Pakistan was created on the basis of Islam. The logic of that foundational act has led progressively to Islamization of the polity and society.
The July 2018 General Election provides striking evidence of the enmeshing of religion and politics with the mainstreaming of fundamentalist, even extremist and terrorist outfits, into the political process. According to the Election Commission of Pakistan (ECP), religious parties fielded 460 of the 3,459 candidates (13%) who contested; they received 4.67 million or 10% (approx.) of the 50 million votes (approx.) cast. Not just the number of candidates, even the number of religious parties fielding them has shown a remarkable rise—MMA (including JI, JUI (F) etc.), Tehreek-e-Labbaik Pakistan, Allah-o-Akbar Tehreek backed by Hafiz Saeed-led JUD’s political wing Milli Muslim League, and other smaller entities. They represent all schools of thought (Barelvi, Deobani, Shia, Ahle Hadith, Wahabi) and movements (e.g. Khatm-e-Nabuwat).
Pakistan has created and internalized, over the last seven decades, a national belief system derived from the premises of its creation which gives primacy to religion as the sole basis of its unity ignoring the plurality and diversity invested in the land and peoples through ethnicities, culture and languages, customs and traditions.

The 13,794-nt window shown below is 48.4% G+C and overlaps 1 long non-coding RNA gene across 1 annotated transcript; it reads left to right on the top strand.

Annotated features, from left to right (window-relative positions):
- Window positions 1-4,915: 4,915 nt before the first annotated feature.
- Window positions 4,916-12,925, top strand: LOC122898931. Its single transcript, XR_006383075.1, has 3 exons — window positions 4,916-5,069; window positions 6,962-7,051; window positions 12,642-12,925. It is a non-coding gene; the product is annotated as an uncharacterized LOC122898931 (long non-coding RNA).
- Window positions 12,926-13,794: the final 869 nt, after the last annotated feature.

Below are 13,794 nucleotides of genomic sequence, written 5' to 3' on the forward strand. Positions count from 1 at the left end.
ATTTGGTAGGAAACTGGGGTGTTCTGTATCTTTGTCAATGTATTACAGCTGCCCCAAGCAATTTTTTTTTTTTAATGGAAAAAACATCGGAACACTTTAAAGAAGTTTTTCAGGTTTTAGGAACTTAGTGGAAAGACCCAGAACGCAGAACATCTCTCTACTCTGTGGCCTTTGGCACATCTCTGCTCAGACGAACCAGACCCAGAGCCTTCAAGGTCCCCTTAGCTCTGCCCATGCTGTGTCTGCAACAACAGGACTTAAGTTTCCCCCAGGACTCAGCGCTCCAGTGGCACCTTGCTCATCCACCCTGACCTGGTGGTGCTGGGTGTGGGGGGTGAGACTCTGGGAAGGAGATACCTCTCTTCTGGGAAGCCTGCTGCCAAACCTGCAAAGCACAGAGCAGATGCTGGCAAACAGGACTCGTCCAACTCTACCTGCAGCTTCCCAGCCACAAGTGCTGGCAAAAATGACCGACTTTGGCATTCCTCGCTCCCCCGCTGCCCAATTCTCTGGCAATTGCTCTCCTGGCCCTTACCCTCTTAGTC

Pre-Partition, Islam was the one binding factor that could rally the Muslim masses. Ambiguity in detail was then a strategic compulsion. Even Jinnah, as Ayesha Jalal has pointed out, ‘could not afford to state precisely what the demand for “Pakistan” was intended to accomplish’. But this ambiguity continued even after Pakistan came into being. Jinnah declared on 11 August 1947 that everyone would be an equal citizen ‘irrespective of religion or caste or creed’ and that ‘Hindus would cease to be Hindus, and Muslims would cease to be Muslims, not in the religious sense … but in the political sense as citizens of the State.’ Yet, he also told the Karachi Bar Association on 25 January 1948 that Sharia would be the basis for the Constitution of Pakistan. In March 1949, the Objectives Resolution laid down the principles of the state: democracy, freedom, equality and social justice ‘as enunciated by Islam’. Pakistan had thenceforth become an Islamic ideological state.